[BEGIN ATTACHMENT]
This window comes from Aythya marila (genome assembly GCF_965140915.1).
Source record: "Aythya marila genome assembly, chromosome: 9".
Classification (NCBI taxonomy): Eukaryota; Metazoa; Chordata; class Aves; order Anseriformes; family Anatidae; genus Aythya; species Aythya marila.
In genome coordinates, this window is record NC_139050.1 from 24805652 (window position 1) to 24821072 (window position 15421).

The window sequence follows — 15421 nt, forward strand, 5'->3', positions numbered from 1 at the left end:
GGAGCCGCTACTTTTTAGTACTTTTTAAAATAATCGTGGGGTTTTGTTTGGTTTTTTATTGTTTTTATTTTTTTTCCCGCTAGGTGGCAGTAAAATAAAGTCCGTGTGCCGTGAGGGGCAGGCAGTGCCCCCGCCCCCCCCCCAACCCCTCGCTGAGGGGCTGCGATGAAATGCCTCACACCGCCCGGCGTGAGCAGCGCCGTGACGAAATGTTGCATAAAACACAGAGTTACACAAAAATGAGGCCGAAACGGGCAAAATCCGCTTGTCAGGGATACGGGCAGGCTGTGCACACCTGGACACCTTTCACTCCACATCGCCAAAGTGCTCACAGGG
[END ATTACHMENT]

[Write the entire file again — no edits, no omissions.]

This window comes from Aythya marila (genome assembly GCF_965140915.1).
Source record: "Aythya marila genome assembly, chromosome: 9".
Classification (NCBI taxonomy): Eukaryota; Metazoa; Chordata; class Aves; order Anseriformes; family Anatidae; genus Aythya; species Aythya marila.
In genome coordinates, this window is record NC_139050.1 from 24805652 (window position 1) to 24821072 (window position 15421).

The window sequence follows — 15421 nt, forward strand, 5'->3', positions numbered from 1 at the left end:
GGAGCCGCTACTTTTTAGTACTTTTTAAAATAATCGTGGGGTTTTGTTTGGTTTTTTATTGTTTTTATTTTTTTTCCCGCTAGGTGGCAGTAAAATAAAGTCCGTGTGCCGTGAGGGGCAGGCAGTGCCCCCGCCCCCCCCCCAACCCCTCGCTGAGGGGCTGCGATGAAATGCCTCACACCGCCCGGCGTGAGCAGCGCCGTGACGAAATGTTGCATAAAACACAGAGTTACACAAAAATGAGGCCGAAACGGGCAAAATCCGCTTGTCAGGGATACGGGCAGGCTGTGCACACCTGGACACCTTTCACTCCACATCGCCAAAGTGCTCACAGGG